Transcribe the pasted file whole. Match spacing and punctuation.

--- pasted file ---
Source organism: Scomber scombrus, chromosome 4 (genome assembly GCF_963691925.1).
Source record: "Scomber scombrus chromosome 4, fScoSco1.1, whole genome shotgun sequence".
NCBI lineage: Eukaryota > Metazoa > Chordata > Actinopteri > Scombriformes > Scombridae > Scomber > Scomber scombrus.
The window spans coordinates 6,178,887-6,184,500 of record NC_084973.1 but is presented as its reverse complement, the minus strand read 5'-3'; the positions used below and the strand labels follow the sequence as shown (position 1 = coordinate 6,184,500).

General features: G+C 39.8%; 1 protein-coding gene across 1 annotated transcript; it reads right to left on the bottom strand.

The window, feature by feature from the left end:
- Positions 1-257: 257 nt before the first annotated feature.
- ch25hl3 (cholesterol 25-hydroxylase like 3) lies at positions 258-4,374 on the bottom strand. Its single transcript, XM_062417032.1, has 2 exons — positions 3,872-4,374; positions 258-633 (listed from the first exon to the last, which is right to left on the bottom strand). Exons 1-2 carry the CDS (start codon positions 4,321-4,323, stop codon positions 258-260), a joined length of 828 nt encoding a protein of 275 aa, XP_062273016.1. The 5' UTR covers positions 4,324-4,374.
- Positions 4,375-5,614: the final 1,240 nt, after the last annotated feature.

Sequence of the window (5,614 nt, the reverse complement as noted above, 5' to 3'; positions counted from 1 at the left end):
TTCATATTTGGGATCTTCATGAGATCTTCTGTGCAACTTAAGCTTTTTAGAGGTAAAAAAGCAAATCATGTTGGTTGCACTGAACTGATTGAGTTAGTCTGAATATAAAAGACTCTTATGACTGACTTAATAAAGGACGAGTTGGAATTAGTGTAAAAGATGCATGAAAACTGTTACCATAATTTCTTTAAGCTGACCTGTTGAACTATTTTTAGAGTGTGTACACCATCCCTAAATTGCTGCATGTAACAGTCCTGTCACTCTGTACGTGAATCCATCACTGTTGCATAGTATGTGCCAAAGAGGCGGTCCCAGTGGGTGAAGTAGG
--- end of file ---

Source organism: Scomber scombrus, chromosome 4 (genome assembly GCF_963691925.1).
Source record: "Scomber scombrus chromosome 4, fScoSco1.1, whole genome shotgun sequence".
NCBI lineage: Eukaryota > Metazoa > Chordata > Actinopteri > Scombriformes > Scombridae > Scomber > Scomber scombrus.
The window spans coordinates 6,178,887-6,184,500 of record NC_084973.1 but is presented as its reverse complement, the minus strand read 5'-3'; the positions used below and the strand labels follow the sequence as shown (position 1 = coordinate 6,184,500).

General features: G+C 39.8%; 1 protein-coding gene across 1 annotated transcript; it reads right to left on the bottom strand.

The window, feature by feature from the left end:
- Positions 1-257: 257 nt before the first annotated feature.
- ch25hl3 (cholesterol 25-hydroxylase like 3) lies at positions 258-4,374 on the bottom strand. Its single transcript, XM_062417032.1, has 2 exons — positions 3,872-4,374; positions 258-633 (listed from the first exon to the last, which is right to left on the bottom strand). Exons 1-2 carry the CDS (start codon positions 4,321-4,323, stop codon positions 258-260), a joined length of 828 nt encoding a protein of 275 aa, XP_062273016.1. The 5' UTR covers positions 4,324-4,374.
- Positions 4,375-5,614: the final 1,240 nt, after the last annotated feature.

Sequence of the window (5,614 nt, the reverse complement as noted above, 5' to 3'; positions counted from 1 at the left end):
TTCATATTTGGGATCTTCATGAGATCTTCTGTGCAACTTAAGCTTTTTAGAGGTAAAAAAGCAAATCATGTTGGTTGCACTGAACTGATTGAGTTAGTCTGAATATAAAAGACTCTTATGACTGACTTAATAAAGGACGAGTTGGAATTAGTGTAAAAGATGCATGAAAACTGTTACCATAATTTCTTTAAGCTGACCTGTTGAACTATTTTTAGAGTGTGTACACCATCCCTAAATTGCTGCATGTAACAGTCCTGTCACTCTGTACGTGAATCCATCACTGTTGCATAGTATGTGCCAAAGAGGCGGTCCCAGTGGGTGAAGTAGG